I remember when I was younger… and it doesn’t seem so very long ago… thinking how strange it would seem to be alive when we moved into a new millennium. To an imagination fed on the early science fiction programmes like Star Trek, it felt as if the world would be unrecognisable by then. In some ways it was too and many of the fanciful gadgets mocked up by the props department are now part of everyday life. These days I am more likely to wonder if I will share my grandmothers’ longevity and still be around to see the turning point of the century in 2050… and what the world will look like then as technology advances with the rapidity of a snowball while humankind remains stuck in a behavioural rut.
In a few days’ time, we will all be watching the clock, waiting for yet another year to slide into the past and a new one to dawn. Celebrations from across the globe will hit our screens as midnight strikes around the world, yet we will wake to a dawn that is both no different from any other… and as unique as they always are. The first day of January will feel no different from any other day… except for the global number of hangovers. How many will wake to the vow that they are never drinking again? They won’t be the only ones making such promises, as many will take the opportunity to make a New Year resolution.
The practice of making promises of good behaviour at New Year began, as far as we can tell, in ancient Babylon. There the new year was celebrated with a festival lasting eleven days in March and promises were made to the gods to return and repay what was owed in the hope that the gods would look favourably upon such actions and perhaps as a measure of gratitude for blessings received. After all, we cannot repay the gods except by being the best human beings we can.
For the Egyptians, New Year fell within the season of Akhet when the annual floods brought new life to the lands of the Nile. They celebrated with a five day festival… the five ‘extra’ intercalary days that Thoth, the god of wisdom, had won from the Khonsu, the moon, and during which the younger and best known gods of Egypt came into the world… Isis and Osiris, Set, Nephthys and Horus. Here too it was a time of birth and new beginnings and each year, those five days ‘out of time’ gave an opportunity to remember and realise the reflection of the changing seasons of the land within the heart of man.
The move to the first day of January as the official New Year is attributable to ancient Rome. The festival was already in place when Julius Caesar introduced the Julian calendar in 46 BC and remained the beginning of the year under the later Gregorian calendar. As the year turned, the Romans offered their promises to Janus, the two-faced god of transitions who sees both what has been and what is to come. It has been posited that Janus may have been one of the most important gods in the archaic pantheon. There was no dedicated high priest of Janus, his rites were the responsibility of the rex sacrorum, and such was the importance of Janus, he was invoked at all religious feasts, regardless of which god was presiding over the occasion.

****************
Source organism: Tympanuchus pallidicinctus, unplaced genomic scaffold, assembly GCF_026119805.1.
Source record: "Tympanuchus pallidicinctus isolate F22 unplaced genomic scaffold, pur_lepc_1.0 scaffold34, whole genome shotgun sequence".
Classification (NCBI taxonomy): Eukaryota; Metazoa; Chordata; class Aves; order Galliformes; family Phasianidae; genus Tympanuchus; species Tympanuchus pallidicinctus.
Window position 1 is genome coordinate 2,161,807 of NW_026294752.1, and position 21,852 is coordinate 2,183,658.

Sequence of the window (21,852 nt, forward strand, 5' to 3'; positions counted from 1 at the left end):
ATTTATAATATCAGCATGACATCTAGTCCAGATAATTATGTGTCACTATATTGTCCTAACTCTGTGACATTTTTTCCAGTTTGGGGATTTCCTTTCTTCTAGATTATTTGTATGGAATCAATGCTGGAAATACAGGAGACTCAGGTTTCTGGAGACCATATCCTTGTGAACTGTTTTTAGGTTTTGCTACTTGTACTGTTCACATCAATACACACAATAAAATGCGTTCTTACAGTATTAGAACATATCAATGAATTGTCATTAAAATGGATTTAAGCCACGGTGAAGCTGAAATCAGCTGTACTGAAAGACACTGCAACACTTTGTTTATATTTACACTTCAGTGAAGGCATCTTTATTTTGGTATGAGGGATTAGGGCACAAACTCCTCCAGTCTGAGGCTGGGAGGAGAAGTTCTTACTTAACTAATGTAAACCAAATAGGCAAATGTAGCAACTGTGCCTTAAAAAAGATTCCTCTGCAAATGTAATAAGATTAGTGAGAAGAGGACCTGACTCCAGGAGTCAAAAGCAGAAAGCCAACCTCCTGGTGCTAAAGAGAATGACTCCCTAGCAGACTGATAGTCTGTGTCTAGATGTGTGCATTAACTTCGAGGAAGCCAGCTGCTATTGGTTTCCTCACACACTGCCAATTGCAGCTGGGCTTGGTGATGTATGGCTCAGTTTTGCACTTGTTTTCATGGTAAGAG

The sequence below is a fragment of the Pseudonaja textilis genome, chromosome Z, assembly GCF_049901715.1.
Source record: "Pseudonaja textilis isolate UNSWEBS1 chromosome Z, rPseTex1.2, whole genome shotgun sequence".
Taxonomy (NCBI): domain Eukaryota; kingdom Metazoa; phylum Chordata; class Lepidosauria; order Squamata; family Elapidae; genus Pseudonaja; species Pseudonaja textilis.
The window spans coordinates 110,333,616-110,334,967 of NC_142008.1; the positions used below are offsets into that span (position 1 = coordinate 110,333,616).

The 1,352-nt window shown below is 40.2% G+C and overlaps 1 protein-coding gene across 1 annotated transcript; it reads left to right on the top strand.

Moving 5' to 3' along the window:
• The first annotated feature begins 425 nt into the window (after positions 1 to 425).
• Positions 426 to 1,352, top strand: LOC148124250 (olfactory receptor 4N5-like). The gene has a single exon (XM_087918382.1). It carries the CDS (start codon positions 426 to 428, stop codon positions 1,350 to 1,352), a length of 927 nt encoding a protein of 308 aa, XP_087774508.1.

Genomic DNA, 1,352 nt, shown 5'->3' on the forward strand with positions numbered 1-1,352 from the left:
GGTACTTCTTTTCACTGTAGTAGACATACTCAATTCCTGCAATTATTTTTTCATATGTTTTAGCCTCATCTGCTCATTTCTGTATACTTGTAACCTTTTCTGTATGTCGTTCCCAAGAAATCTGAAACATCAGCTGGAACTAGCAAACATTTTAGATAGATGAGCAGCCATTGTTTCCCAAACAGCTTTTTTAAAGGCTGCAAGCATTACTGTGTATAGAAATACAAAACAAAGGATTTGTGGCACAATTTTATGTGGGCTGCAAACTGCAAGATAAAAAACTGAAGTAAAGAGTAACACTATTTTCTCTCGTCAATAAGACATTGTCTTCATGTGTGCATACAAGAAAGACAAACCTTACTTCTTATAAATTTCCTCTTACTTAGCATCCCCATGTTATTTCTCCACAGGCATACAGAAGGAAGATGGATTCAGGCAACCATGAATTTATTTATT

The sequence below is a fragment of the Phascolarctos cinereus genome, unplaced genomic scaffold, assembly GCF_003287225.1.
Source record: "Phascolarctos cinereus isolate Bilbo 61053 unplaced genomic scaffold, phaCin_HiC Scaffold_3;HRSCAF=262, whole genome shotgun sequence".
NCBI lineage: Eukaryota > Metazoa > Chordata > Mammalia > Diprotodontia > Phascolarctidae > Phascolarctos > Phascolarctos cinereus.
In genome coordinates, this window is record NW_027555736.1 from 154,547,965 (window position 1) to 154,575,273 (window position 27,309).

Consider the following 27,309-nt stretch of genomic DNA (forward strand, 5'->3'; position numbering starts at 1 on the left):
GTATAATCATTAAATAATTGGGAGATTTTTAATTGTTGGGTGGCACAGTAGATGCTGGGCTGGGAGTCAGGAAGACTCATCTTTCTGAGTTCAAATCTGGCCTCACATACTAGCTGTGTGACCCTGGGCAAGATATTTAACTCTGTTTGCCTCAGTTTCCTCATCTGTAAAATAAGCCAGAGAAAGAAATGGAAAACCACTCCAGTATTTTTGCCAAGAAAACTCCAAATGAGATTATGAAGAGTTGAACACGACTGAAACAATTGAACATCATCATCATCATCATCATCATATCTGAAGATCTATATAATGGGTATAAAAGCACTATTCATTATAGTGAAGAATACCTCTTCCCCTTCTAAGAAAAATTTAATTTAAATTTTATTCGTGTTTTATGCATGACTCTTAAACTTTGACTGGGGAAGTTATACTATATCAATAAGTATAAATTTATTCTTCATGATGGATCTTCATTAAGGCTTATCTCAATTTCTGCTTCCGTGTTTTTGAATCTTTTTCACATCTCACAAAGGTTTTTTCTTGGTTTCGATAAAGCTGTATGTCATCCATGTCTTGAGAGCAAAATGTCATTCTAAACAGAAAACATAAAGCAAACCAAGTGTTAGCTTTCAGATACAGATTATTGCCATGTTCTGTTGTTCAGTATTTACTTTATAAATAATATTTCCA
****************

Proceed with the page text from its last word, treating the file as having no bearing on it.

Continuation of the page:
Janus faced both forward and backward and was seen as a god of change and transition, of beginnings, and of the progression of time. Poised as he is, in a moment of absolute awareness between past and future, in modern terms we could call him the god of the Now.
In medieval times, knights would yearly renew their promise to adhere to the principles of chivalry. In 1312, Jacques de Longuyon wrote of the Voeux du Paon, the Peacock Vows, describing the moment and introducing the idea of the Nine Worthies… three groups of three representatives of perfect knightly virtue drawn from the Pagan, Christian and Jewish traditions. Within the Silent Eye we work with the nine-pointed enneagram as a symbol of both the human personality and the three tiered journey to Being; the symbolic possibilities of the Worthies become relevant once again.
As we approach the new year, thousands of people start thinking about what they would like to change… what they intend to change, in the coming months. We know full well that three-quarters of all such resolutions will have failed and been forgotten by the end of the month named for Janus. I wonder if, by taking the sacredness out of the proceedings, we have lost an important part of our armoury against such broken promises.
There are still the promises made in faith and most religions have a moment in the liturgical year for reflection and resolution to be made with a view to spiritual progress. But for the most part these days, our resolutions are more worldly. We either keep silent about our resolutions, or else state our intent to friends and family and even across social media. Few offer their promises with reverence to Deity and the thought of doing so seems to sit uneasily with most people. We do not necessarily imagine a personified god who takes a personal interest in our small doings. I do not believe we need that vision of a humanoid god in order to recognise the consciousness of the Divine at work within existence… and within our own inner life. Can we not simply recognise the spark of Light within as part of a greater Life? And if we do so, then every promise we make, even within the silence of self, becomes a sacred trust.